A welcome consensus on aid - but where is our ambition?

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A remarkable and unusually positive development will take place tomorrow. On this day, the leaders of all three major parties will address special events on the subject of international development. That all are devoting time from their hectic campaign schedule to a topic that customarily languishes low in electoral priorities is a welcome sign of the times.

A remarkable and unusually positive development will take place tomorrow. On this day, the leaders of all three major parties will address special events on the subject of international development. That all are devoting time from their hectic campaign schedule to a topic that customarily languishes low in electoral priorities is a welcome sign of the times.

Even two decades ago, world poverty and development would have attracted scant attention during an election. This time around, domestic issues are still uppermost, and the Iraq war and its aftermath rightly dominate discussion of foreign affairs. Aid and international development, however, now constitute an integral part of every political programme. They are essential for any party that wants to be taken seriously.

This change owes much to public pressure and to the generation that grew up with the memory of Live Aid. That televised event brought the reality of poverty in Africa home to a much wider audience in the rich, first world. It owes much, too, to the ease of international travel and, in Britain, to the flourishing practice of student "gap years", entailing travel and voluntary work overseas. There is now a new appreciation of international development: what works, what does not, the different requirements of different regions and the sums of money that are needed.

Despite this growth in awareness, however, international development has hardly figured in this campaign up to now. One reason may be the degree of unanimity between the parties about what they would do if elected. All are pledged to increase the portion of national income spent on international aid. The differences are in the strength and precision of the commitments, with Labour and the Liberal Democrats setting a timetable for raising spending to the 0.7 per cent of GDP set as an objective by the UN, while the Tories have simply promised to match Labour's proposed spending pound for pound.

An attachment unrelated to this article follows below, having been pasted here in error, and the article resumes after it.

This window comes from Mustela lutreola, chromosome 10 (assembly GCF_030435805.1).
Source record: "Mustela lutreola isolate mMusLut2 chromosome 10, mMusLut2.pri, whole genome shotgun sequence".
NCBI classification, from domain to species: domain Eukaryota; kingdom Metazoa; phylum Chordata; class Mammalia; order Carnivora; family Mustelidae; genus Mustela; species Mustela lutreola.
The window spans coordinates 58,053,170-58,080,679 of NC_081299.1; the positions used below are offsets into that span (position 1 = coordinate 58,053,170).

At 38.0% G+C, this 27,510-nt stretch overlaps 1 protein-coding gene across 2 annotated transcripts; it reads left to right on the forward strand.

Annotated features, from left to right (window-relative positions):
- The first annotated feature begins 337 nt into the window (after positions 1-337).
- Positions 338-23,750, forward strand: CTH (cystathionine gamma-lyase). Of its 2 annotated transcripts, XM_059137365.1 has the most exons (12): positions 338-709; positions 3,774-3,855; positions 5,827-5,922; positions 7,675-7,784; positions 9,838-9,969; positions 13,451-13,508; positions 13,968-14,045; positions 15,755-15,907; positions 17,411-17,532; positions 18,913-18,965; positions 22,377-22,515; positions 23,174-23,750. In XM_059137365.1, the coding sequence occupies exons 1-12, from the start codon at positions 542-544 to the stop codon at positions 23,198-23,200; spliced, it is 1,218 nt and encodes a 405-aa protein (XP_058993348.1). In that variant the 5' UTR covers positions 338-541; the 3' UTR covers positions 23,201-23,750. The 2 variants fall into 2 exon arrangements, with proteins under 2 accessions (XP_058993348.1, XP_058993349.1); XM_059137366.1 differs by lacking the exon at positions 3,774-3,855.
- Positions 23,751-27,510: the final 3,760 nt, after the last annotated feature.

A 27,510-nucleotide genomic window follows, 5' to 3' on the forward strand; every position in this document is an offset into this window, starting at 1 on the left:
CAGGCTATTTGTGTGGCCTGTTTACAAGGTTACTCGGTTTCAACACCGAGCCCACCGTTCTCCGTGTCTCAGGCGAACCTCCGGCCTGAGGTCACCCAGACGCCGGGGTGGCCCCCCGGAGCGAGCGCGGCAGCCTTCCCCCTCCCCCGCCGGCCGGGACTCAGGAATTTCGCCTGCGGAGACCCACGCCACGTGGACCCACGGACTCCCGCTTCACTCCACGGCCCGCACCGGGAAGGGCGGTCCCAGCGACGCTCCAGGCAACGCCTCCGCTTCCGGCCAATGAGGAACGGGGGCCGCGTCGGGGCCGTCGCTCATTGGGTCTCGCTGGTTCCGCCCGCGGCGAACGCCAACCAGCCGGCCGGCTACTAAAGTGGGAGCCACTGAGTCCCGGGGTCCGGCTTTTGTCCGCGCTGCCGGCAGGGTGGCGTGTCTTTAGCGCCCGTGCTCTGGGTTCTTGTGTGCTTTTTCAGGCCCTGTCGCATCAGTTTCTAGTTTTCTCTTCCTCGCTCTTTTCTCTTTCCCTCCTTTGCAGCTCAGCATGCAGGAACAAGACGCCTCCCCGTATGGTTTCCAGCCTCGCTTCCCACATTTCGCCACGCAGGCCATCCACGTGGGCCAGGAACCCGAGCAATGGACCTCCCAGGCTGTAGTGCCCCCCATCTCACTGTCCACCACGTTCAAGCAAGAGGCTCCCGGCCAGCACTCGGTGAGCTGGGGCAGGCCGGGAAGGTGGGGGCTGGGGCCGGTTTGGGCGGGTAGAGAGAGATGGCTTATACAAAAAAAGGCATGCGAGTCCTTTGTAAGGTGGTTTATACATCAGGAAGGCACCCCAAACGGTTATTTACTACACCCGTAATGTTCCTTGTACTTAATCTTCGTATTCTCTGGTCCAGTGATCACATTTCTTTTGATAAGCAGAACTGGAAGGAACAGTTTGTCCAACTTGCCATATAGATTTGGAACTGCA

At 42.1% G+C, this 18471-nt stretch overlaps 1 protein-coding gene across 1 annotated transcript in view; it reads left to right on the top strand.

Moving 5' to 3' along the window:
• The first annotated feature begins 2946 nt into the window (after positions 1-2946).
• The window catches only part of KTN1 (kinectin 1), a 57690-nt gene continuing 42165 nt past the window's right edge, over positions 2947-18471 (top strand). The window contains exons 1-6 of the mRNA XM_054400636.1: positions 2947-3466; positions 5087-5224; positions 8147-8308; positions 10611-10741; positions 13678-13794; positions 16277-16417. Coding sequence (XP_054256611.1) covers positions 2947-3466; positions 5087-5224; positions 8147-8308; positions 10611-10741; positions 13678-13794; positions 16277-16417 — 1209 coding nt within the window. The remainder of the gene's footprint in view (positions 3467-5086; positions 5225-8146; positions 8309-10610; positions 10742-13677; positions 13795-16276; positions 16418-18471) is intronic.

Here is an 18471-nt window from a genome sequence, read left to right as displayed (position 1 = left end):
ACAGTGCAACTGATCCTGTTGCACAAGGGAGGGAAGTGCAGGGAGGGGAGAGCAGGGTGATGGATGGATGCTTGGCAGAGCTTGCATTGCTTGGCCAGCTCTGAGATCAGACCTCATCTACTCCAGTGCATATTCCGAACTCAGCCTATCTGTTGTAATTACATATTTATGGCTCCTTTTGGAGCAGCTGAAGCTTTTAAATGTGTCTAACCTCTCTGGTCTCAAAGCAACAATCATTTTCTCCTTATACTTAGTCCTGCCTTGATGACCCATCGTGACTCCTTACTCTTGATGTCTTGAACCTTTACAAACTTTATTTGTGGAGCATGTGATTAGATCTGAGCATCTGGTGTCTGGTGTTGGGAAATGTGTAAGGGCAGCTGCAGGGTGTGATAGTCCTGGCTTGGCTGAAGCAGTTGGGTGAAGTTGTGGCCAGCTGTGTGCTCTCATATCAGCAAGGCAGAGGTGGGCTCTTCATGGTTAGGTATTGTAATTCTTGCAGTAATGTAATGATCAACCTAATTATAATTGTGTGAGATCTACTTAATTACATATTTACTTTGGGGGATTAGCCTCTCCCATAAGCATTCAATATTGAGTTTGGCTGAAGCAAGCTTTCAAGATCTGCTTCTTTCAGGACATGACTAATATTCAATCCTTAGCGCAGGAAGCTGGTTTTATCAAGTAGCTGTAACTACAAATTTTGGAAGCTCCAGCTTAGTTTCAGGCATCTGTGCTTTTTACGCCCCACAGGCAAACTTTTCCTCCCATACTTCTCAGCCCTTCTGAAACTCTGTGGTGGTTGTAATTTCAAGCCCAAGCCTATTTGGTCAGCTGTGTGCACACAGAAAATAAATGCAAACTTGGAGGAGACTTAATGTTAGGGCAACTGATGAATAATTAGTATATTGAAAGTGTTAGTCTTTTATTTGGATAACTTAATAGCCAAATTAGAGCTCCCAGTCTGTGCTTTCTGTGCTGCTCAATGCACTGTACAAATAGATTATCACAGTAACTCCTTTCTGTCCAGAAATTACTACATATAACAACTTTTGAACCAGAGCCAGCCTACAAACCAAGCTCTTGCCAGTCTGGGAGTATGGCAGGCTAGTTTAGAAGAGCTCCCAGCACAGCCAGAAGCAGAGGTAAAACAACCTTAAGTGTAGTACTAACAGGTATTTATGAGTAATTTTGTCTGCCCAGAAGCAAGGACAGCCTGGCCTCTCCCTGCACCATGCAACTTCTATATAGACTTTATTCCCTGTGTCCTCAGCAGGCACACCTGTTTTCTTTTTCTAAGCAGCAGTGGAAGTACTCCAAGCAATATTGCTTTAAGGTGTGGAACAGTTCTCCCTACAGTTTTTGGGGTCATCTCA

All the parties are agreed also on the benefits of free trade and the iniquities of the tariff barriers that make it so difficult for the poor to use trade to pay their way. All want further reform of the EU's Common Agricultural Policy to encourage food production in the poorer countries. And all advocate full cancellation of debt for the poorest countries, including debt owed to multilateral lenders. All want measures taken to foster good governance and discourage corruption. The one serious black mark against the Tories is that they are alone in not voicing support for a treaty to regulate the international arms trade.

The risk in all this relative unanimity is that, without significant points of contention to spur debate, these modest commitments will be taken as read and the subject pushed back down the political agenda. And the commitments are modest. There is room for much greater ambition so far as Britain's aid and development programme is concerned. It defies belief that a country as rich as ours cannot, even under a Labour government, undertake to meet the spending target of 0.7 per cent of GDP before 2013.

Other commitments, such as debt relief, tariff regimes and an arms treaty, are more problematic, for they do not depend on us alone. The determination of the Prime Minister and the Chancellor to make Africa a priority of Britain's presidencies of the EU and the G8 should keep international development high on the national agenda. The challenge will be to convince others, especially the United States, that this is an international imperative they should share.

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